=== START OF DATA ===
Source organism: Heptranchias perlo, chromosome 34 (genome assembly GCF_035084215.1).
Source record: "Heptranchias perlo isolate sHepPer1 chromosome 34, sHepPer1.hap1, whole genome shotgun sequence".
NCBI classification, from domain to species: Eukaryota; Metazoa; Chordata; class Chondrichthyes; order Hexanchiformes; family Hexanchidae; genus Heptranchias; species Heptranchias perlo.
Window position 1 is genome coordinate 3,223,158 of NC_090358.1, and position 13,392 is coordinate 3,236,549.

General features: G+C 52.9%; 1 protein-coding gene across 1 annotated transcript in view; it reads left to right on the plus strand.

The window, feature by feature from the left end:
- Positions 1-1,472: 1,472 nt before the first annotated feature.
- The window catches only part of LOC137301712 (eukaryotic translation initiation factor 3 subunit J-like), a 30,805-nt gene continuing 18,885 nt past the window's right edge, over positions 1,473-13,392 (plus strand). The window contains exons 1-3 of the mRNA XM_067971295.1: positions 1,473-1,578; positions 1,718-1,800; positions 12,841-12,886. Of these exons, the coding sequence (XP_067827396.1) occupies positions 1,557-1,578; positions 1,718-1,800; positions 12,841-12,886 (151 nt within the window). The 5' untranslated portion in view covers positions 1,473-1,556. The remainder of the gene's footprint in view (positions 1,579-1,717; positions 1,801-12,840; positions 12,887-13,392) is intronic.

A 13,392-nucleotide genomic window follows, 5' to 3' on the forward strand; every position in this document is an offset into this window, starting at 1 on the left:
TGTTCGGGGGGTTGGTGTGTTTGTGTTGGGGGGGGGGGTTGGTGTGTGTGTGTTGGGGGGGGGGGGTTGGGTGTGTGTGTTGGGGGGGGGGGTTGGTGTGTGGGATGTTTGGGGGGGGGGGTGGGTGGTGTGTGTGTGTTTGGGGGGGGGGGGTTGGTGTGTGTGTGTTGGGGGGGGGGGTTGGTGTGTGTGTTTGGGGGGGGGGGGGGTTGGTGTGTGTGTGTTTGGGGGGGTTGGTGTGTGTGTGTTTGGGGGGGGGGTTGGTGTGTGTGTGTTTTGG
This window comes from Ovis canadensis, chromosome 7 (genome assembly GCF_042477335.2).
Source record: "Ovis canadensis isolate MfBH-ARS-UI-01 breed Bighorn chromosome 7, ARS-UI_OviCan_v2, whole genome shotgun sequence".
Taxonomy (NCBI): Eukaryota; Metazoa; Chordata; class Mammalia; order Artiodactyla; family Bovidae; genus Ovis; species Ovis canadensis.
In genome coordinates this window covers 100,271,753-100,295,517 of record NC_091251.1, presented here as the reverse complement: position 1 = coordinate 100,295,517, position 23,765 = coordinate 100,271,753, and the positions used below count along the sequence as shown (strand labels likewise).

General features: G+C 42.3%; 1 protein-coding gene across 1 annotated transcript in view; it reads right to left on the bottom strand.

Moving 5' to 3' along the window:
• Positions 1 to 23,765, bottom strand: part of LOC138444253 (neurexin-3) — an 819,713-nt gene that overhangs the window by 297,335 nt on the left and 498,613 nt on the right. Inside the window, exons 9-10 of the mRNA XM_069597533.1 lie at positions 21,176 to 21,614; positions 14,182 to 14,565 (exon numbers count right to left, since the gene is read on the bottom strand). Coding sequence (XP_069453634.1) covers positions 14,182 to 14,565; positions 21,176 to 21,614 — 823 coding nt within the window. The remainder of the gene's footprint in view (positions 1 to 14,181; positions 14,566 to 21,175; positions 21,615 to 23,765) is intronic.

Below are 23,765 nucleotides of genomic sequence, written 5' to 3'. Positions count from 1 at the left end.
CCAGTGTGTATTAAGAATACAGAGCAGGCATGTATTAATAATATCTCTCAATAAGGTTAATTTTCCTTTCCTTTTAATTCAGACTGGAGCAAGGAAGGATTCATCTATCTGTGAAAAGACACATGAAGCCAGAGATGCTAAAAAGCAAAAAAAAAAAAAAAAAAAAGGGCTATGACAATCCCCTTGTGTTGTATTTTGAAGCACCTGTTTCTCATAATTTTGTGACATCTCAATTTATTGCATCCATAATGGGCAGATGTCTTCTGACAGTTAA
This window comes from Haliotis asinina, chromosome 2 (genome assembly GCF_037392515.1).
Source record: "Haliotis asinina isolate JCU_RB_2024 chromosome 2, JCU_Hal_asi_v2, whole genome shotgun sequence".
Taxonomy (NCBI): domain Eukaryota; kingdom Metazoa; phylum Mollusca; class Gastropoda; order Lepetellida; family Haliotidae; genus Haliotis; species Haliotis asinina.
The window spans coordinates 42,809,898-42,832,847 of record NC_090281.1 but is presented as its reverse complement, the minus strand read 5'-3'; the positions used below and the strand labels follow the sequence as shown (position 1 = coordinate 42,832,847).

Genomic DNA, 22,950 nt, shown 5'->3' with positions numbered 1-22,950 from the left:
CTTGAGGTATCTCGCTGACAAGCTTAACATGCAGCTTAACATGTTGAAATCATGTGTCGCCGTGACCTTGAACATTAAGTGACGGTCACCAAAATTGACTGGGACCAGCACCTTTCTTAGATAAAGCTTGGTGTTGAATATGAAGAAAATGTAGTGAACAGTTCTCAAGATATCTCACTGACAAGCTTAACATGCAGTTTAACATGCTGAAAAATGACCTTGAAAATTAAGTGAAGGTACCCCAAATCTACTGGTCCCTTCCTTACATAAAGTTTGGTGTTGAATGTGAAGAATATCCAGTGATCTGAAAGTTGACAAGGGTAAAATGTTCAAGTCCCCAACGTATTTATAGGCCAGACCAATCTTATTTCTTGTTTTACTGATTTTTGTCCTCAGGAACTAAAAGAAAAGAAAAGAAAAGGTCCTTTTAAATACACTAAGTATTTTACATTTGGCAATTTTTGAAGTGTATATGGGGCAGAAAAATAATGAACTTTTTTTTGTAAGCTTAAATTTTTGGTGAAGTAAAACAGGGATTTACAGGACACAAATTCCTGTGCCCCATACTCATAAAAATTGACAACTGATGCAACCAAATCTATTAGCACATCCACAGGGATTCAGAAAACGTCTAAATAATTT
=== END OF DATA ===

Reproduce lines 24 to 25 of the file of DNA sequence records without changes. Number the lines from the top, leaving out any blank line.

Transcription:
Genomic DNA, 22,950 nt, shown 5'->3' with positions numbered 1-22,950 from the left:
CTTGAGGTATCTCGCTGACAAGCTTAACATGCAGCTTAACATGTTGAAATCATGTGTCGCCGTGACCTTGAACATTAAGTGACGGTCACCAAAATTGACTGGGACCAGCACCTTTCTTAGATAAAGCTTGGTGTTGAATATGAAGAAAATGTAGTGAACAGTTCTCAAGATATCTCACTGACAAGCTTAACATGCAGTTTAACATGCTGAAAAATGACCTTGAAAATTAAGTGAAGGTACCCCAAATCTACTGGTCCCTTCCTTACATAAAGTTTGGTGTTGAATGTGAAGAATATCCAGTGATCTGAAAGTTGACAAGGGTAAAATGTTCAAGTCCCCAACGTATTTATAGGCCAGACCAATCTTATTTCTTGTTTTACTGATTTTTGTCCTCAGGAACTAAAAGAAAAGAAAAGAAAAGGTCCTTTTAAATACACTAAGTATTTTACATTTGGCAATTTTTGAAGTGTATATGGGGCAGAAAAATAATGAACTTTTTTTTGTAAGCTTAAATTTTTGGTGAAGTAAAACAGGGATTTACAGGACACAAATTCCTGTGCCCCATACTCATAAAAATTGACAACTGATGCAACCAAATCTATTAGCACATCCACAGGGATTCAGAAAACGTCTAAATAATTT